Mineralization is a vein deposit with a linear ore body hosted in the Martin Limestone; Abrigo Formation; and the Mescal Limestone. The ore zone is 396.24 meters long, 2.44 meetrs wide, with a depth-to-top of 0 meters, depth-to-bottom 167.64 meters, at 7.92 meters thick, srtriking N89E, and dipping 75S (70-80S). Most mineralization is along E-W trends. The width of ore bodies varies between a few feet and 26 feet. Ore control was faults and shear zones where they cross Martin-Abrigo contact; also along diabase-Mescal Limestone contacts. Ore concentration was at the bottom of the oxidized zone. Some ore was found in unoxidized and non-leached rock at depth, where fractures intersect limestone-diabase contacts. Alteration was strong oxidation. Associated rock units include diorite and rhyodacite.

Area structures include E-W-trending rhyolite intrusions; E-W faults; Martin and Abrigo beds on the west side are almost flat-lying, with generally northerly strikes, dips of 5-15 degrees east. The dikes are 50 to 150 feet wide. E-W-trending faults are closely spaced, and N-S-trending. Also N-S trending faults. Major N-S fault separates complexly faulted Paleozoic sediments to the west from Precambrian diabase and Mescal Limestone to the east. A body of Cretaceous Rattler Granodiorite lies ½ mile north of the mine.

There were workings throughout the oxidation zone, which was the upper 500 feet. They totalled 2133.6 meters in length and 167.64 meters in depth.

Workings include various tunnels and shafts. The Columbia is 550 feet deep, with a 300 foot cross cut. The Round Top has two tunnels, at 330 feet and 2100 feet. The Gold Queen shafts are 375 feet long. The Gold Nugget shaft is 60 feet deep. Shallow workings generally. The total working length is estimated. Production data for the mine described here is under the Dripping Springs, Columbia, and Round Top in ABGMT-USBM production data.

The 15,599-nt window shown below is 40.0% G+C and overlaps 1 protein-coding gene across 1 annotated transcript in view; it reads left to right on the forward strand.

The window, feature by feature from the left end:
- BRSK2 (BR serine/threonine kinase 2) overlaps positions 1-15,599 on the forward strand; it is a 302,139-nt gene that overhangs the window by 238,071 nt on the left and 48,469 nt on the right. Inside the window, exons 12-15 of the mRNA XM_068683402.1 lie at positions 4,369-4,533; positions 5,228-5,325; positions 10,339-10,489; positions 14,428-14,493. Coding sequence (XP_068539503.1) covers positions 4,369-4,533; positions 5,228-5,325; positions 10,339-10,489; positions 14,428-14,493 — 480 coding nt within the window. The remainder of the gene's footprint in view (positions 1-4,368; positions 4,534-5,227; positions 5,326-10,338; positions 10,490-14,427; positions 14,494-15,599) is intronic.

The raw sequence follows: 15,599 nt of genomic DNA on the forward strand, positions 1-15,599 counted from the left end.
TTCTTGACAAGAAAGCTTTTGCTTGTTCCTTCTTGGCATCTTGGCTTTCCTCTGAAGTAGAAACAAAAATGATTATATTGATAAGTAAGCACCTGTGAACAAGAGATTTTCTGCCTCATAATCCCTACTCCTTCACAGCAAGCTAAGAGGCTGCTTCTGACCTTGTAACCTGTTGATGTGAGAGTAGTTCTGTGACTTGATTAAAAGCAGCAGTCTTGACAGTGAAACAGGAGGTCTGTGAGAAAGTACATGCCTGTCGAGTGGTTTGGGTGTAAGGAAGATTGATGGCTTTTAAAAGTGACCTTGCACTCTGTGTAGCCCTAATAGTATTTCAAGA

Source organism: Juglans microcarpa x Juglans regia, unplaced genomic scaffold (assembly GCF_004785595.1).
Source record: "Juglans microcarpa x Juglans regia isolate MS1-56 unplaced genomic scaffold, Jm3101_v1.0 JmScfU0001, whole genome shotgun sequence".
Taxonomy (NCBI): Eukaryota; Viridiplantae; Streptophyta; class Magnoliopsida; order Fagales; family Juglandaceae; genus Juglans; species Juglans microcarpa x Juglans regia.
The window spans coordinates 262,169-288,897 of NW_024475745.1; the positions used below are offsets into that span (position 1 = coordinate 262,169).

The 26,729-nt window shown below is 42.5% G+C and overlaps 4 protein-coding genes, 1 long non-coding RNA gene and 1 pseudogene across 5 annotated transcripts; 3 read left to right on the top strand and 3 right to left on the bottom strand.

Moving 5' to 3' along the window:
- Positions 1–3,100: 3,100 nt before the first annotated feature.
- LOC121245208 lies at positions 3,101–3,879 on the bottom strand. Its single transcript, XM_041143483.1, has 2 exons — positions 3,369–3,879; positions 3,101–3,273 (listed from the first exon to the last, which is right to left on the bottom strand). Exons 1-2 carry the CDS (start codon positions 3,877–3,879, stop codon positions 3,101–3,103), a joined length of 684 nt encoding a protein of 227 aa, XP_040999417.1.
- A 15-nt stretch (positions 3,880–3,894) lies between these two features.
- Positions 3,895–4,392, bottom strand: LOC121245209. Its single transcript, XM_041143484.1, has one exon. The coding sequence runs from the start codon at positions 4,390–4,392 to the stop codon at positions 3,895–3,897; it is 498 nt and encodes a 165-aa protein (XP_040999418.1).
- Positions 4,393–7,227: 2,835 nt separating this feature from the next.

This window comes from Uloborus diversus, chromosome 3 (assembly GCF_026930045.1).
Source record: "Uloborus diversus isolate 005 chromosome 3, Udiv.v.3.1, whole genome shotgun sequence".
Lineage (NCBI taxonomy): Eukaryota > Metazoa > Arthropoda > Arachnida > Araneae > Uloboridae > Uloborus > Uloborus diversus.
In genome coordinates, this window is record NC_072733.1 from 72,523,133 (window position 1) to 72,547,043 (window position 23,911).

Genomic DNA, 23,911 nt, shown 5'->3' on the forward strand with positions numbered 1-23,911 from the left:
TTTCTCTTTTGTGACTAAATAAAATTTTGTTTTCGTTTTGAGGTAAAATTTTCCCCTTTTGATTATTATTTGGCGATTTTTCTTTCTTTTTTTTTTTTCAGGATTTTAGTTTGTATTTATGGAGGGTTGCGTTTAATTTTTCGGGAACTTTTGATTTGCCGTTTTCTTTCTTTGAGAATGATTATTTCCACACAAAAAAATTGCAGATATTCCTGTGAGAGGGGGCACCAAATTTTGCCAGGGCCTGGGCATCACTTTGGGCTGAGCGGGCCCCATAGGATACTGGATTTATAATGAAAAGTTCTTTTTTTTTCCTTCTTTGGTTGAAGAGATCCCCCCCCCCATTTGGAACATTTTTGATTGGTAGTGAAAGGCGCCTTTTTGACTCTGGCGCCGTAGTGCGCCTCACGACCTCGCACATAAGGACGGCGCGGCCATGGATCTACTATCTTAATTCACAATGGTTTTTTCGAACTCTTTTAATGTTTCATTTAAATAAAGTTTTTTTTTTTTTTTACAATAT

Mineral List

10 valid minerals.

Regional Geology

This geological map and associated information on rock units at or nearby to the coordinates given for this locality is based on relatively small scale geological maps provided by various national Geological Surveys. This does not necessarily represent the complete geology at this locality but it gives a background for the region in which it is found.

Click on geological units on the map for more information. Click here to view full-screen map on

Cryogenian - Ectasian
635 - 1400 Ma
Middle Proterozoic sedimentary rocks

Age: Proterozoic (635 - 1400 Ma)

Stratigraphic Name: Grand Canyon Supergroup; Chuar Group; Unkar Group; Apache Group; Troy Quartzite